Box Office Guru Wrapup: Jason Kills at the Box Office
Audiences enjoyed Isla Fisher's Confessions too...
This weekend Masked killer Jason Voorhees was elected commander-in-chief of the box office over Presidents' Day weekend which posted a new record for the holiday frame thanks to eight different films grossing double digit millions over four days led by the horror remake Friday the 13th which hacked up a sensational debut. The new comedy Confessions of a Shopaholic enjoyed an impressive bow as well while the banking thriller The International saw a lukewarm launch. Most holdovers remained very strong as Valentine's Day falling on the prime moviegoing day of Saturday gave a big boost to multiplex traffic.
Overall, the Top 20 hauled in a stunning $211M in ticket sales over the Friday-to-Monday period making for the biggest Presidents' Day session on record. And just like last month's record Martin Luther King holiday frame, this weekend saw more business at theaters than last year's Thanksgiving holiday frame.
Fans flocked to theaters to see the updated Friday the 13th spending an estimated $45.2M on the horror flick over the four-day holiday weekend. Produced by New Line Cinema and Paramount Pictures, the R-rated pic was released by Warner Bros. in 3,105 sites and averaged a sensational $14,560 per site oer the Friday-to-Monday span. Paramount released the first eight films in the lucrative franchise's history from 1980 to 1989 and will handle international distribution on the new Friday. It was the biggest opening in history for a pure horror film and the best for any R-rated film since last June's Wanted starring Angelina Jolie bowed to $50.9M. The Friday-to-Sunday portion generated a meaty $40.7M.
Produced for a mere $19M by Michael Bay's Platinum Dunes, Friday the 13th followed the company's other successful reboots of classic horror hits like 2003's The Texas Chainsaw Massacre and 2005's The Amityville Horror which debuted to $28.1M and $23.5M, respectively. The new Jason pic also powered well ahead of the $26.4M opening of 2007's Halloween remake by Rob Zombie. Friday's release on Friday the 13th helped to make this an event film for genre fans and young adult audiences. The opening day generated a killer $19.4M worth of business, Saturday fell 26% to $14.3M, Sunday dropped 51% to $7M, and Monday is estimated to slide by 36% to $4.5M. Bay is already developing a redo of A Nightmare on Elm Street scheduled for release next year with New Line co-producing and Warners distributing.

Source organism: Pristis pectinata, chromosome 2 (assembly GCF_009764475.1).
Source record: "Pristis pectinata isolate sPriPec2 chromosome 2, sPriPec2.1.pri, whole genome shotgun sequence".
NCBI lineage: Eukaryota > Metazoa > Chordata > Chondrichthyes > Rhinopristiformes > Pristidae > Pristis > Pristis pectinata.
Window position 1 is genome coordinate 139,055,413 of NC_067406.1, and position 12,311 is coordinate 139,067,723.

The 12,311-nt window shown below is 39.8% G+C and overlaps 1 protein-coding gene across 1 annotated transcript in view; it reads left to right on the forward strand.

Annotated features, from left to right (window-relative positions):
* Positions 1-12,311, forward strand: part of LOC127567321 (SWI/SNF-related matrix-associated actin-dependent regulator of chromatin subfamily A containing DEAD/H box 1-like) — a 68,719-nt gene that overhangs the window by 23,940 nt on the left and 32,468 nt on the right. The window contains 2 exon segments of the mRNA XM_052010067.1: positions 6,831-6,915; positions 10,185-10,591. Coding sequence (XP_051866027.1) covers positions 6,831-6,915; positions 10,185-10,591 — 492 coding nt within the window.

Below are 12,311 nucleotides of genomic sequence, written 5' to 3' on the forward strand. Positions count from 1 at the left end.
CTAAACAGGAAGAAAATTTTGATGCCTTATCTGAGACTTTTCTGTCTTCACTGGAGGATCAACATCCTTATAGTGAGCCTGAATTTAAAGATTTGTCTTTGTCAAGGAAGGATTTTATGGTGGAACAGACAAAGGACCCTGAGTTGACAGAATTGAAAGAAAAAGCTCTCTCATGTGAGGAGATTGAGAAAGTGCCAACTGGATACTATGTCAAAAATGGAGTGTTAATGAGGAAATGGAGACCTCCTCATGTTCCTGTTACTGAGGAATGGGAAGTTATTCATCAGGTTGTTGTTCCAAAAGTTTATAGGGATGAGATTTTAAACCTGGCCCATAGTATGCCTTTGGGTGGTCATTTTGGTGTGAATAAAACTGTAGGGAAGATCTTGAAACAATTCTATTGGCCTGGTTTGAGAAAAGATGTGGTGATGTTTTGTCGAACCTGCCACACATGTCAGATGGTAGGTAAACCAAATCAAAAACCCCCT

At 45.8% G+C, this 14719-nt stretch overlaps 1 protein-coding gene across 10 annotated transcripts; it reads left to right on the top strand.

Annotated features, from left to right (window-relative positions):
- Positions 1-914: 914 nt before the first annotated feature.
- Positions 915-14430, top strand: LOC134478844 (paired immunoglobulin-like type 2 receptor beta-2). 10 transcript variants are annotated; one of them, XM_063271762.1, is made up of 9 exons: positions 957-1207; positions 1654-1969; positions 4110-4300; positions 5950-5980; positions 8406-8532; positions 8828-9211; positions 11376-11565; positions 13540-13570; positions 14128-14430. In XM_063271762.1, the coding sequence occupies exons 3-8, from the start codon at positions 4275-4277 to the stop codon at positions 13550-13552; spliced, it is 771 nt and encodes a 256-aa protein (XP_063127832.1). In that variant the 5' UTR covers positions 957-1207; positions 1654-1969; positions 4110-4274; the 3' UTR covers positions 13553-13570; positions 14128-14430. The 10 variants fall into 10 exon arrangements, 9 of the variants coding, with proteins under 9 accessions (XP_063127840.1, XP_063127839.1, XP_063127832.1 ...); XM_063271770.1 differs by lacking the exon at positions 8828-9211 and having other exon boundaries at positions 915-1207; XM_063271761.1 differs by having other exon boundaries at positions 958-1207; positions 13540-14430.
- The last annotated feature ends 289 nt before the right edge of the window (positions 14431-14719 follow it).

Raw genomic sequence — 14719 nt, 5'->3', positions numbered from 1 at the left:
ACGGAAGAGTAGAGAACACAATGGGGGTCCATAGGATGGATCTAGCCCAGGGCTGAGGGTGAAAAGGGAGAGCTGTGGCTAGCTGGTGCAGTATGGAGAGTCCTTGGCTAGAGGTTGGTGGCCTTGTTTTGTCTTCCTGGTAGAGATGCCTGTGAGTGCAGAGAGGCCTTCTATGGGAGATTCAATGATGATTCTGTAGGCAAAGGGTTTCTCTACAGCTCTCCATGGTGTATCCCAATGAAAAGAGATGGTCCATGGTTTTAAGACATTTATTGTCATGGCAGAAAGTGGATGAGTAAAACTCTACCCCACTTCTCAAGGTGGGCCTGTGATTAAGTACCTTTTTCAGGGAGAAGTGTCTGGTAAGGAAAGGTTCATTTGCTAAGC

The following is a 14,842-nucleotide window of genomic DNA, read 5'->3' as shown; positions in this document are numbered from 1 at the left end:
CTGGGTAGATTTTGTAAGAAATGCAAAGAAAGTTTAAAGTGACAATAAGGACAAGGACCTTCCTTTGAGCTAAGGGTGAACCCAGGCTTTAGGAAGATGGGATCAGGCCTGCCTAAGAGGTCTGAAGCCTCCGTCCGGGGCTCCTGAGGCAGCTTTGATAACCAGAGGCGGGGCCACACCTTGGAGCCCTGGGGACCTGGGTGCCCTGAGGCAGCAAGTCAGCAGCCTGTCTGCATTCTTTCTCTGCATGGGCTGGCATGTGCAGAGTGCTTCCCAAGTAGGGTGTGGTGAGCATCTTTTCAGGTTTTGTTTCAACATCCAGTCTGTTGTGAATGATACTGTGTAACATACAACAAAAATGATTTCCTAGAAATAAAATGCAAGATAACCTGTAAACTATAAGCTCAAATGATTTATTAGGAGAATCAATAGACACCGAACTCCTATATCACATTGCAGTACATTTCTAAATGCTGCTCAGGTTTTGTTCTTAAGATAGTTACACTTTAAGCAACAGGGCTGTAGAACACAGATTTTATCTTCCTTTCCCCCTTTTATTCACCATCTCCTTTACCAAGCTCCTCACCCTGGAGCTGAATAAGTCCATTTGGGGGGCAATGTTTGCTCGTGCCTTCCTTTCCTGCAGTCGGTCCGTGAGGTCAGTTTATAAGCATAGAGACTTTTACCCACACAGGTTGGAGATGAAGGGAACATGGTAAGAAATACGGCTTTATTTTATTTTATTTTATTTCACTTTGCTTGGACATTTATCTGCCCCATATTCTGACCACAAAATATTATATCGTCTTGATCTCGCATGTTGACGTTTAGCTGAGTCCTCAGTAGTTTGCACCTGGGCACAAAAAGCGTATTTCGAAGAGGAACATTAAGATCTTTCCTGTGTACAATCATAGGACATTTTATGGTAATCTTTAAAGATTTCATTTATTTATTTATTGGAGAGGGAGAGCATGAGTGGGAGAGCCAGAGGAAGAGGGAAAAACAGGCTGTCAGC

Following its fantastic opening, the relationship comedy He's Just Not That Into You dropped to second with an estimated $23.4M over four days boosting the 11-day total to a robust $58.8M. Like Friday, You was produced by New Line Cinema and distributed by Warner Bros. The ensemble hit should make its way to at least $90M domestically and could leap past the $100M mark too.
The sleeper action hit Taken was close behind in third place taking in an estimated $22.2M. With the three-day portion off a scant 8% to $19M, it was the strongest third weekend gross for any film since The Dark Knight narrowly edging out the $18.8M that Quantum of Solace took in during its third frame. Taken has now swiped a stunning $80.9M in just 18 days with much more still to come. The Liam Neeson hit could crack the $100M mark next weekend and will challenge Gran Torino and Paul Blart: Mall Cop for bragging rights to top grossing wide release of the year. All three have shot well beyond expectations.
The 3D stop-motion film Coraline delivered a terrific sophomore frame grossing an estimated $19.1M over four days with the Friday-to-Sunday part sliding a mere 9% from its opening frame. Focus has banked an impressive $39.4M in only 11 days and should be headed north of $75M. The PG-rated film featuring the voice of Dakota Fanning has easily been the top choice for families this month.